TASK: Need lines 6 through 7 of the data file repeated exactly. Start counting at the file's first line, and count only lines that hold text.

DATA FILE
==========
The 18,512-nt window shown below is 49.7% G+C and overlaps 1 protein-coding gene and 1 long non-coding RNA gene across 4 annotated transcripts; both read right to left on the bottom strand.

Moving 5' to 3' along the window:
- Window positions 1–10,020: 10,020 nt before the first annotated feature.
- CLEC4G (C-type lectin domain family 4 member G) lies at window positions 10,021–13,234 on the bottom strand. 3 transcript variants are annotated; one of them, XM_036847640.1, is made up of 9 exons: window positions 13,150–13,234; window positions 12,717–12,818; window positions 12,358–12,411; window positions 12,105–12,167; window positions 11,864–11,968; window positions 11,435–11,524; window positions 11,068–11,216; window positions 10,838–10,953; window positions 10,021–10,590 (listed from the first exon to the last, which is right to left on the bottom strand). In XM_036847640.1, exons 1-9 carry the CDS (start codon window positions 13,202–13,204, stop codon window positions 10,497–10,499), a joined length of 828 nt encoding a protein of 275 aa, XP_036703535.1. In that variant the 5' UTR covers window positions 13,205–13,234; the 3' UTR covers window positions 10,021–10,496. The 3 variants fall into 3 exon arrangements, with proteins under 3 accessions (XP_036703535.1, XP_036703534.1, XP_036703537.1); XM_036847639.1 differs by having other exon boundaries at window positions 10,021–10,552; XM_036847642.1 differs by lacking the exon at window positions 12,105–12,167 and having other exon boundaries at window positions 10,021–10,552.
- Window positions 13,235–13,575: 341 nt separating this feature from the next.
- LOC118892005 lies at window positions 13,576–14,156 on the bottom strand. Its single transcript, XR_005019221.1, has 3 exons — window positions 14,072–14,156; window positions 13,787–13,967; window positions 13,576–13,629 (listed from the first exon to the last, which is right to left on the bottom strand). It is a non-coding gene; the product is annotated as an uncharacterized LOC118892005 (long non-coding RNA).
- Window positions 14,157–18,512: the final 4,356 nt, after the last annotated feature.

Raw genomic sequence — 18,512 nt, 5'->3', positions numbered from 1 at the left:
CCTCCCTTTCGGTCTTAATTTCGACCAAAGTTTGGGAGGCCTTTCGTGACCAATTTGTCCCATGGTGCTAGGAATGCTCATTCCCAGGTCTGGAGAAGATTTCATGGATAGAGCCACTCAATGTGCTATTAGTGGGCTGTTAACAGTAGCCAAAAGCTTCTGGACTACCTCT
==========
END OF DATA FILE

- LOC118892005 lies at window positions 13,576–14,156 on the bottom strand. Its single transcript, XR_005019221.1, has 3 exons — window positions 14,072–14,156; window positions 13,787–13,967; window positions 13,576–13,629 (listed from the first exon to the last, which is right to left on the bottom strand). It is a non-coding gene; the product is annotated as an uncharacterized LOC118892005 (long non-coding RNA).
- Window positions 14,157–18,512: the final 4,356 nt, after the last annotated feature.